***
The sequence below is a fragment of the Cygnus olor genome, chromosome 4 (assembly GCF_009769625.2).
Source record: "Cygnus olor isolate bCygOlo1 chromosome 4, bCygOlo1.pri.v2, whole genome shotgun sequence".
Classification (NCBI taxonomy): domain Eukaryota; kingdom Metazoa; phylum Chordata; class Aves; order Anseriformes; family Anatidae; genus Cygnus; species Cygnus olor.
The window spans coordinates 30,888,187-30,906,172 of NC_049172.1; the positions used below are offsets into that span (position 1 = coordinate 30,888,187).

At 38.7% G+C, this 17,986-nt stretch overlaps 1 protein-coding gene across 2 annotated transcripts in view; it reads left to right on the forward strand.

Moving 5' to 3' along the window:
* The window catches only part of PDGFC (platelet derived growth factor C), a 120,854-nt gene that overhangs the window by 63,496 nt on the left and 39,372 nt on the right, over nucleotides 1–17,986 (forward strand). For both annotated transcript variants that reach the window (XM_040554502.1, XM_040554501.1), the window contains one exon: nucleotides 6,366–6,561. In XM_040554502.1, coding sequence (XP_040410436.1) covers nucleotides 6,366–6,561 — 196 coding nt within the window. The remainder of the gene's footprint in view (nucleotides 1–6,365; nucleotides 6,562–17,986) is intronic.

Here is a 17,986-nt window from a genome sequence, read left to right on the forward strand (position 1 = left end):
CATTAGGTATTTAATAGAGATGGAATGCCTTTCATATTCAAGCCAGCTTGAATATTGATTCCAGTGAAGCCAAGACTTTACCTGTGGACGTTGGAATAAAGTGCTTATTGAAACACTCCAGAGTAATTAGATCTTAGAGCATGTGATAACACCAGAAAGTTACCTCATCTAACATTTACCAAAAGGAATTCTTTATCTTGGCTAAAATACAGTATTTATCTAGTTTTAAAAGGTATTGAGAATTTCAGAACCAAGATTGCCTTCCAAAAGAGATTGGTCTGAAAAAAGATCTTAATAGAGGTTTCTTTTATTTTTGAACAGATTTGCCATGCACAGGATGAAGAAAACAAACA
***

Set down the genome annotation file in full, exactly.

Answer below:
The sequence below is a fragment of the Cygnus olor genome, chromosome 4 (assembly GCF_009769625.2).
Source record: "Cygnus olor isolate bCygOlo1 chromosome 4, bCygOlo1.pri.v2, whole genome shotgun sequence".
Classification (NCBI taxonomy): domain Eukaryota; kingdom Metazoa; phylum Chordata; class Aves; order Anseriformes; family Anatidae; genus Cygnus; species Cygnus olor.
The window spans coordinates 30,888,187-30,906,172 of NC_049172.1; the positions used below are offsets into that span (position 1 = coordinate 30,888,187).

At 38.7% G+C, this 17,986-nt stretch overlaps 1 protein-coding gene across 2 annotated transcripts in view; it reads left to right on the forward strand.

Moving 5' to 3' along the window:
* The window catches only part of PDGFC (platelet derived growth factor C), a 120,854-nt gene that overhangs the window by 63,496 nt on the left and 39,372 nt on the right, over nucleotides 1–17,986 (forward strand). For both annotated transcript variants that reach the window (XM_040554502.1, XM_040554501.1), the window contains one exon: nucleotides 6,366–6,561. In XM_040554502.1, coding sequence (XP_040410436.1) covers nucleotides 6,366–6,561 — 196 coding nt within the window. The remainder of the gene's footprint in view (nucleotides 1–6,365; nucleotides 6,562–17,986) is intronic.

Here is a 17,986-nt window from a genome sequence, read left to right on the forward strand (position 1 = left end):
CATTAGGTATTTAATAGAGATGGAATGCCTTTCATATTCAAGCCAGCTTGAATATTGATTCCAGTGAAGCCAAGACTTTACCTGTGGACGTTGGAATAAAGTGCTTATTGAAACACTCCAGAGTAATTAGATCTTAGAGCATGTGATAACACCAGAAAGTTACCTCATCTAACATTTACCAAAAGGAATTCTTTATCTTGGCTAAAATACAGTATTTATCTAGTTTTAAAAGGTATTGAGAATTTCAGAACCAAGATTGCCTTCCAAAAGAGATTGGTCTGAAAAAAGATCTTAATAGAGGTTTCTTTTATTTTTGAACAGATTTGCCATGCACAGGATGAAGAAAACAAACA